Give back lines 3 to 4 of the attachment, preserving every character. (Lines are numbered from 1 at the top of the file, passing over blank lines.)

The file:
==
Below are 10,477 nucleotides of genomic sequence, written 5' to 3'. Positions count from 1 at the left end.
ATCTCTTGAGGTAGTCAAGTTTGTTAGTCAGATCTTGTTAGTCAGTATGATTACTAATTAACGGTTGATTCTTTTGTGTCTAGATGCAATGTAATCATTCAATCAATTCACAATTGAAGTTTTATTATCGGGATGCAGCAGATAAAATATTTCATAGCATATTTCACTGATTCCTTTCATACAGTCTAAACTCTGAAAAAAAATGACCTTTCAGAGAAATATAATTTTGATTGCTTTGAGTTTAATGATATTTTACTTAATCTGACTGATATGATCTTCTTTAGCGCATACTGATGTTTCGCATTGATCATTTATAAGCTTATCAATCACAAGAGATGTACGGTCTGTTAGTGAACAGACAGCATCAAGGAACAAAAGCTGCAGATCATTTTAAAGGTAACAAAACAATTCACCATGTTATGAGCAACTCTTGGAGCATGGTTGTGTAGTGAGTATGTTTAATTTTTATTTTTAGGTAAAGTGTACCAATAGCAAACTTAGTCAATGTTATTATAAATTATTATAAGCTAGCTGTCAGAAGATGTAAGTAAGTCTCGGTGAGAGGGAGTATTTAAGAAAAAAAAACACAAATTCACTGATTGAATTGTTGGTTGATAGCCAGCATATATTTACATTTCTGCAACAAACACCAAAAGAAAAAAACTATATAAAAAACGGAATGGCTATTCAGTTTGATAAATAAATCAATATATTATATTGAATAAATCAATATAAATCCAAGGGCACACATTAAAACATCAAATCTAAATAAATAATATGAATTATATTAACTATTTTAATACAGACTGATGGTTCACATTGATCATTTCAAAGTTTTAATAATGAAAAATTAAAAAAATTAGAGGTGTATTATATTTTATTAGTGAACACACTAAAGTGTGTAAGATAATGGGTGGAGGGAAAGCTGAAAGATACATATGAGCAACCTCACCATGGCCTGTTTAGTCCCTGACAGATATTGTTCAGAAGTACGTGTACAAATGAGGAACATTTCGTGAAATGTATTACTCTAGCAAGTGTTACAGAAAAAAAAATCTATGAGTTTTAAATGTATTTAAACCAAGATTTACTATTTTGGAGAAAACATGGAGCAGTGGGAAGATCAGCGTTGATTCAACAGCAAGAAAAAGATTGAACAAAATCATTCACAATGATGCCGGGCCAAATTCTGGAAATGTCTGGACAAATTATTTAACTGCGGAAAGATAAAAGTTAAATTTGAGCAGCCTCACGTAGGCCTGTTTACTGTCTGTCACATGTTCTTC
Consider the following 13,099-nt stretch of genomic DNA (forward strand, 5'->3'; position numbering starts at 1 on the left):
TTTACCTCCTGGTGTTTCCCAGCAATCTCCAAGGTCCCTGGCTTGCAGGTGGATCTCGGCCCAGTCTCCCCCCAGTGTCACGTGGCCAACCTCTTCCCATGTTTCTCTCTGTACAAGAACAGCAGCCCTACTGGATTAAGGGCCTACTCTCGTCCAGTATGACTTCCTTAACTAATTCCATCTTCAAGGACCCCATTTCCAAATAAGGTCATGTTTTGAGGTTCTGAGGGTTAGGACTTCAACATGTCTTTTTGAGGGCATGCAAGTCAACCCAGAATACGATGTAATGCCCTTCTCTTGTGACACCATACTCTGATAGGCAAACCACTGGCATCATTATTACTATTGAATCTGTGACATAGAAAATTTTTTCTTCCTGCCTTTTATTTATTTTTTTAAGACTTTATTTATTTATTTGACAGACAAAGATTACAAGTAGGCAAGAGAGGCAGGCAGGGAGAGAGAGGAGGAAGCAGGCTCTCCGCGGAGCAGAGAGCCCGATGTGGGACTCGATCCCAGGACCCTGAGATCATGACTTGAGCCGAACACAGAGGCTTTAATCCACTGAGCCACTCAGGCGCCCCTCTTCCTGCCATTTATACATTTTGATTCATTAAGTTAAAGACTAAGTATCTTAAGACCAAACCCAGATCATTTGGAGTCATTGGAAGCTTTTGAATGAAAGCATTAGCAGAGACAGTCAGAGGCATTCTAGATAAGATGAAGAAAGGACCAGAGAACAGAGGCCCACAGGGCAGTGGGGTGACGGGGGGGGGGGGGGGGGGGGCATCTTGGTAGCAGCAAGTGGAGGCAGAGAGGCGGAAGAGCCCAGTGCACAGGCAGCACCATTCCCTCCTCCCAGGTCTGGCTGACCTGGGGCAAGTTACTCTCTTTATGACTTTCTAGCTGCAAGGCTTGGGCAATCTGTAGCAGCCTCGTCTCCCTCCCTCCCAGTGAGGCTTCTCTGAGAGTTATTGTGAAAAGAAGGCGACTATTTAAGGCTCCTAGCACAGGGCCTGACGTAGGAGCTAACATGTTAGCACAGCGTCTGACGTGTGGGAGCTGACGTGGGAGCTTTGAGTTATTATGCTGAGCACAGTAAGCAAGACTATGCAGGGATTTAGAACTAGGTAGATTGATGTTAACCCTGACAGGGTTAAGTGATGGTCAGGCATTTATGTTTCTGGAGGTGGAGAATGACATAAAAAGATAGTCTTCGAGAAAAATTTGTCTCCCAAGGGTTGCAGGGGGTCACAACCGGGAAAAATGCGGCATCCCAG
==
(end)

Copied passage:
Consider the following 13,099-nt stretch of genomic DNA (forward strand, 5'->3'; position numbering starts at 1 on the left):
TTTACCTCCTGGTGTTTCCCAGCAATCTCCAAGGTCCCTGGCTTGCAGGTGGATCTCGGCCCAGTCTCCCCCCAGTGTCACGTGGCCAACCTCTTCCCATGTTTCTCTCTGTACAAGAACAGCAGCCCTACTGGATTAAGGGCCTACTCTCGTCCAGTATGACTTCCTTAACTAATTCCATCTTCAAGGACCCCATTTCCAAATAAGGTCATGTTTTGAGGTTCTGAGGGTTAGGACTTCAACATGTCTTTTTGAGGGCATGCAAGTCAACCCAGAATACGATGTAATGCCCTTCTCTTGTGACACCATACTCTGATAGGCAAACCACTGGCATCATTATTACTATTGAATCTGTGACATAGAAAATTTTTTCTTCCTGCCTTTTATTTATTTTTTTAAGACTTTATTTATTTATTTGACAGACAAAGATTACAAGTAGGCAAGAGAGGCAGGCAGGGAGAGAGAGGAGGAAGCAGGCTCTCCGCGGAGCAGAGAGCCCGATGTGGGACTCGATCCCAGGACCCTGAGATCATGACTTGAGCCGAACACAGAGGCTTTAATCCACTGAGCCACTCAGGCGCCCCTCTTCCTGCCATTTATACATTTTGATTCATTAAGTTAAAGACTAAGTATCTTAAGACCAAACCCAGATCATTTGGAGTCATTGGAAGCTTTTGAATGAAAGCATTAGCAGAGACAGTCAGAGGCATTCTAGATAAGATGAAGAAAGGACCAGAGAACAGAGGCCCACAGGGCAGTGGGGTGACGGGGGGGGGGGGGGGGGGGGCATCTTGGTAGCAGCAAGTGGAGGCAGAGAGGCGGAAGAGCCCAGTGCACAGGCAGCACCATTCCCTCCTCCCAGGTCTGGCTGACCTGGGGCAAGTTACTCTCTTTATGACTTTCTAGCTGCAAGGCTTGGGCAATCTGTAGCAGCCTCGTCTCCCTCCCTCCCAGTGAGGCTTCTCTGAGAGTTATTGTGAAAAGAAGGCGACTATTTAAGGCTCCTAGCACAGGGCCTGACGTAGGAGCTAACATGTTAGCACAGCGTCTGACGTGTGGGAGCTGACGTGGGAGCTTTGAGTTATTATGCTGAGCACAGTAAGCAAGACTATGCAGGGATTTAGAACTAGGTAGATTGATGTTAACCCTGACAGGGTTAAGTGATGGTCAGGCATTTATGTTTCTGGAGGTGGAGAATGACATAAAAAGATAGTCTTCGAGAAAAATTTGTCTCCCAAGGGTTGCAGGGGGTCACAACCGGGAAAAATGCGGCATCCCAG